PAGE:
3 Common Recruiting Problems Caused By Your Job Posting

As we dig deeper into the craft of writing highly effective job posts, it becomes important to align your job posting efforts with core company goals. Whether your company is swamped with so many resumes for every open position that no one can possibly review them all or you spend your days looking at a near empty candidate pool, you can refine your job postings to solve your problem.

If you aren’t sure how your job posting goals compare to your recruiting goals, consider the following three common hiring scenarios that you can fix with the perfect job posting.

You aren’t getting enough candidates

If you receive one perfect candidate for each job post you submit, then you’re the model of efficiency and should be applauded. However, this is rarely the case. According to our research, not getting enough candidate response for a job posting is the most common problem companies face when they begin recruiting.  

If your current job posting isn’t performing, first start with keyword and SEO adjustments to get more eyes on the page. If possible, compare how often your posting showed up in search results to how often it was viewed. Speak the language of the job seeker to make sure potential employees understand whether or not this position would be a good fit for them. Review the job posting to make sure you have explained how candidates will contribute to the company, and describe your company in a way that makes it sound like it is worth contributing to.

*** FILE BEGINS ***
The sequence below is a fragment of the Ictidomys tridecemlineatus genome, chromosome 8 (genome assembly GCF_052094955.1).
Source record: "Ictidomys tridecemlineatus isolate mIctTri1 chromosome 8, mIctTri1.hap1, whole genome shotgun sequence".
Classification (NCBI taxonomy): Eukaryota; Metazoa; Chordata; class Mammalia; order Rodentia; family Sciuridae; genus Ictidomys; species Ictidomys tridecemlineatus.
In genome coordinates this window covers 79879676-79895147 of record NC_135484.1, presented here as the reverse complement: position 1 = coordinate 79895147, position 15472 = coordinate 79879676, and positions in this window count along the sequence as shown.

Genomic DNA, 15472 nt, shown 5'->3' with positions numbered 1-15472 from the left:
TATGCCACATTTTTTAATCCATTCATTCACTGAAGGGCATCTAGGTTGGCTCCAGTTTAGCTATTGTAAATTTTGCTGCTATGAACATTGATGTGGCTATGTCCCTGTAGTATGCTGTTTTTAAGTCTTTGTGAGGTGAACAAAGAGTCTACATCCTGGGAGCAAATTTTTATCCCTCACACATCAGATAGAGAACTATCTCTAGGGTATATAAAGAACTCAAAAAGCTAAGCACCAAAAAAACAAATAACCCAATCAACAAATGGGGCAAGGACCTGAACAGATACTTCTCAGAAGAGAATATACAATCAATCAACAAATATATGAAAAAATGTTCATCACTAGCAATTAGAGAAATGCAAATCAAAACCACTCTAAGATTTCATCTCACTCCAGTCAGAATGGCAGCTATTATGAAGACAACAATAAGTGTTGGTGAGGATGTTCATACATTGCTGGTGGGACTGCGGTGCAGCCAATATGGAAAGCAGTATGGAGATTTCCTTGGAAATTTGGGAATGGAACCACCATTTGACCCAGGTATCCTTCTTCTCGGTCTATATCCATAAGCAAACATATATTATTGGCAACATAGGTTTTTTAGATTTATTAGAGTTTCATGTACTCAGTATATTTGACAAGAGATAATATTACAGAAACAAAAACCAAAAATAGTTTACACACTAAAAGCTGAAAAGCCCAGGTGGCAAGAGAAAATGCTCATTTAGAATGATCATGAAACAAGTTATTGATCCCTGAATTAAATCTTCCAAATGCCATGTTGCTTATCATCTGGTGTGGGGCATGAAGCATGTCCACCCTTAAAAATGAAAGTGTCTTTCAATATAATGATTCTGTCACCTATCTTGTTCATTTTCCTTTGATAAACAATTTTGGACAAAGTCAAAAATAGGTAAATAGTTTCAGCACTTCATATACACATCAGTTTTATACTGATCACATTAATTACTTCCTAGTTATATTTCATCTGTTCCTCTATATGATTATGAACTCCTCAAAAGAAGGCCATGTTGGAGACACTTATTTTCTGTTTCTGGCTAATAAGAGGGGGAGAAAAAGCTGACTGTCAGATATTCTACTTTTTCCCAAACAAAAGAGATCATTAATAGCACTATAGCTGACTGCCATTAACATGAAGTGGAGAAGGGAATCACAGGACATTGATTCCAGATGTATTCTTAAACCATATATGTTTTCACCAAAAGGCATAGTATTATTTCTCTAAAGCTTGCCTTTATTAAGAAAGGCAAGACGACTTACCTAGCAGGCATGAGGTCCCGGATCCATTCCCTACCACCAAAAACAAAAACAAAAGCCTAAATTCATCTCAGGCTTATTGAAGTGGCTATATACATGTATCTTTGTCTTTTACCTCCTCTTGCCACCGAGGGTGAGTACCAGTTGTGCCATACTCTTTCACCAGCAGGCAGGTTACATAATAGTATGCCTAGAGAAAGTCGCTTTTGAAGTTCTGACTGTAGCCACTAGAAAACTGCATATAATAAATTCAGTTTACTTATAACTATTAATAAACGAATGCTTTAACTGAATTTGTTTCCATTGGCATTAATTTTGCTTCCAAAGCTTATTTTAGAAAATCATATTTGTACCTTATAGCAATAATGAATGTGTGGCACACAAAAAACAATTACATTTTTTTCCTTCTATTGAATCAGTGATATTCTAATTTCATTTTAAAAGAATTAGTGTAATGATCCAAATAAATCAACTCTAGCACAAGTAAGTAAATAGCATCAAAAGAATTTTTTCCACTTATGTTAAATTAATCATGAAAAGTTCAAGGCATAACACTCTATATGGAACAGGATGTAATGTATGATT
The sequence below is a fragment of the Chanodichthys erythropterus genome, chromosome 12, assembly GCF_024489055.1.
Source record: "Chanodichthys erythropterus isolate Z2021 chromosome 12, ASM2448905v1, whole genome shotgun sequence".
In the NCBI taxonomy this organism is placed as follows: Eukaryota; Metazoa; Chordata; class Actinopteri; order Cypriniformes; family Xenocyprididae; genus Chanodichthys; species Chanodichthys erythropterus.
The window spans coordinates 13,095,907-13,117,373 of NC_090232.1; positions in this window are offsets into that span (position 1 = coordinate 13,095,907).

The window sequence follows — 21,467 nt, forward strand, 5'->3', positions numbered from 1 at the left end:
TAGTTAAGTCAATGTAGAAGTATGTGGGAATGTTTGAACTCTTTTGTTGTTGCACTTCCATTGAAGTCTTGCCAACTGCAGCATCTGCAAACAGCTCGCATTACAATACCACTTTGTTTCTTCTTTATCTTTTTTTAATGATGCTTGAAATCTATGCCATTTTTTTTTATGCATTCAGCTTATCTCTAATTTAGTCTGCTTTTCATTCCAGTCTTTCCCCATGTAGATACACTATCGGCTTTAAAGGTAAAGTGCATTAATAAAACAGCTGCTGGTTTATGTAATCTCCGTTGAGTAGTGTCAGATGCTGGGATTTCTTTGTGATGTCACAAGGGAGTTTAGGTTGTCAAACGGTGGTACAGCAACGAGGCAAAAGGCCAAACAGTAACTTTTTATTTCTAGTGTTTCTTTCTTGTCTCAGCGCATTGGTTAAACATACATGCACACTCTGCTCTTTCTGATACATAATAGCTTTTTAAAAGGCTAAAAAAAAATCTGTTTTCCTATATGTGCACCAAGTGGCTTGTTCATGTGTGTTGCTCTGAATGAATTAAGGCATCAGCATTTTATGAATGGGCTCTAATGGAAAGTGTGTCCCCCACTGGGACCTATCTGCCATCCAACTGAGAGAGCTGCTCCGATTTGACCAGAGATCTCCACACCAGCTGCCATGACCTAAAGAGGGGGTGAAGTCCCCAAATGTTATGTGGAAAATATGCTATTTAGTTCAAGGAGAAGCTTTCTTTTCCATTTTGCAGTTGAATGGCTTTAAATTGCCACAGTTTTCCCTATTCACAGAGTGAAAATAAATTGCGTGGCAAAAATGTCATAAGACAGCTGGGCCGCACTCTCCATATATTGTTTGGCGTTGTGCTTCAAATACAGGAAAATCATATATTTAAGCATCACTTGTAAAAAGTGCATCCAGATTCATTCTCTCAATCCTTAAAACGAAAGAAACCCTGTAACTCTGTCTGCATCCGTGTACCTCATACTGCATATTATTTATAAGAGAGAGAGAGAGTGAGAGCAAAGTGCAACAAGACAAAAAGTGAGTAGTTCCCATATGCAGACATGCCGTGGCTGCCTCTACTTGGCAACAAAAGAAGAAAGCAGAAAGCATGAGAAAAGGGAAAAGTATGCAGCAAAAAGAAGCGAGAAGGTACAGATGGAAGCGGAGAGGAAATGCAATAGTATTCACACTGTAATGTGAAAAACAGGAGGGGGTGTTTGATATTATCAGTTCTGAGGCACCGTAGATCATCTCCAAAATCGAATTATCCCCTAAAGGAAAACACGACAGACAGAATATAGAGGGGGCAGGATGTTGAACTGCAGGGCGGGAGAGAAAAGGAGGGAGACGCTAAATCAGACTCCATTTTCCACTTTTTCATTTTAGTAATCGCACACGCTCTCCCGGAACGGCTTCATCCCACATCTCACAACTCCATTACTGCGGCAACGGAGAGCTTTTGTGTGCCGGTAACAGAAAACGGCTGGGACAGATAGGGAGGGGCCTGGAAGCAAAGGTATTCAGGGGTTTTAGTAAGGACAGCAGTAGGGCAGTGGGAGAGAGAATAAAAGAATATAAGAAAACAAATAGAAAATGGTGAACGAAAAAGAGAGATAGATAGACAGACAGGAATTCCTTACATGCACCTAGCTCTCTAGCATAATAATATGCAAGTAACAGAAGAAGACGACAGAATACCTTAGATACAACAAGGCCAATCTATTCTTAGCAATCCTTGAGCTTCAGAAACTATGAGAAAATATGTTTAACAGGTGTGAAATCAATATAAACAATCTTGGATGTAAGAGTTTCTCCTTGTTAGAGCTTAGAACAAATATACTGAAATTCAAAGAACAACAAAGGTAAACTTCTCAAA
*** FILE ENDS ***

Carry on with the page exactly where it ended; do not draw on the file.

You’re getting too many candidates

If you aren’t getting enough response from your job posting, this particular problem might sound like a blessing. But imagine if you posted a job listing and immediately received hundreds of responses. You would need several hours to sort through the resumes and cover letters and make a long list of potential interviews, all without the guarantee that the perfect candidate is waiting at the end of the interview round.

If you’re getting too many candidates from your job posting, it’s worth editing your posting to be more specific about the job itself, the company, the industry and the requirements. Start by adjusting the requirements to eliminate the largest number of candidates, then refine the rest of the list until the flow of candidates slows to something reasonable.

You’re getting unqualified candidates

If you’re getting a large number of candidates and all of them appear to be decidedly unqualified for the position, it’s a clear sign that your job posting is too vague about the minimum requirements of the job.

In this situation you’d want to edit the position requirements to be more clear and review the preferred skills and education to see if you should upgrade them to true requirements to cut down on the unqualified candidates who are applying. You may also want to review the job title and introductory paragraph to see if there is anything that might encourage an unqualified candidate to click and submit their resume when it’s so clear that they are not qualified for the position.

If you’re fighting against these three common hiring scenarios, tweak your job posting with your overall company goals in mind to refine the candidates that respond to your post. The next post in the series will provide additional detail and examples for strategically crafting the perfect job posting.